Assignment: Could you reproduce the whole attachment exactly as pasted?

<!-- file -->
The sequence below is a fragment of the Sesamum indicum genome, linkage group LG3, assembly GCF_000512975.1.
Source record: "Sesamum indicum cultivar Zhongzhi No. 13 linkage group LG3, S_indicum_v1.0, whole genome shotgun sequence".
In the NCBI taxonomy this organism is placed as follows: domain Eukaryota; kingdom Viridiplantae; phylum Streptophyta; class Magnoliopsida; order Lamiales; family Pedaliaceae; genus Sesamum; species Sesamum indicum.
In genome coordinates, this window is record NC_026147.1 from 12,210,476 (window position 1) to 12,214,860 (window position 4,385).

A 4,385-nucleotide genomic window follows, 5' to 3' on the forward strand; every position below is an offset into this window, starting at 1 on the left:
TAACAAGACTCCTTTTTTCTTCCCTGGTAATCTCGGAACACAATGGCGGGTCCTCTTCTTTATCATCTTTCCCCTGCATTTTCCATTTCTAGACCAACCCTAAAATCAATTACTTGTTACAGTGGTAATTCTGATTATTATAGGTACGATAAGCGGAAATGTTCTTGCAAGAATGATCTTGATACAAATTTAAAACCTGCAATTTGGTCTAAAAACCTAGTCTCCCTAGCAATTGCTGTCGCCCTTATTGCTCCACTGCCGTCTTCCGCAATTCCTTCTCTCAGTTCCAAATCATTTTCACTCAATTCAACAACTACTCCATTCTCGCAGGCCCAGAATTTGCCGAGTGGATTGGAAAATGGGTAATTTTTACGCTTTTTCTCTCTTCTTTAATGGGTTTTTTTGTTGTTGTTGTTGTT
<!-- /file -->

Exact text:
The sequence below is a fragment of the Sesamum indicum genome, linkage group LG3, assembly GCF_000512975.1.
Source record: "Sesamum indicum cultivar Zhongzhi No. 13 linkage group LG3, S_indicum_v1.0, whole genome shotgun sequence".
In the NCBI taxonomy this organism is placed as follows: domain Eukaryota; kingdom Viridiplantae; phylum Streptophyta; class Magnoliopsida; order Lamiales; family Pedaliaceae; genus Sesamum; species Sesamum indicum.
In genome coordinates, this window is record NC_026147.1 from 12,210,476 (window position 1) to 12,214,860 (window position 4,385).

A 4,385-nucleotide genomic window follows, 5' to 3' on the forward strand; every position below is an offset into this window, starting at 1 on the left:
TAACAAGACTCCTTTTTTCTTCCCTGGTAATCTCGGAACACAATGGCGGGTCCTCTTCTTTATCATCTTTCCCCTGCATTTTCCATTTCTAGACCAACCCTAAAATCAATTACTTGTTACAGTGGTAATTCTGATTATTATAGGTACGATAAGCGGAAATGTTCTTGCAAGAATGATCTTGATACAAATTTAAAACCTGCAATTTGGTCTAAAAACCTAGTCTCCCTAGCAATTGCTGTCGCCCTTATTGCTCCACTGCCGTCTTCCGCAATTCCTTCTCTCAGTTCCAAATCATTTTCACTCAATTCAACAACTACTCCATTCTCGCAGGCCCAGAATTTGCCGAGTGGATTGGAAAATGGGTAATTTTTACGCTTTTTCTCTCTTCTTTAATGGGTTTTTTTGTTGTTGTTGTTGTT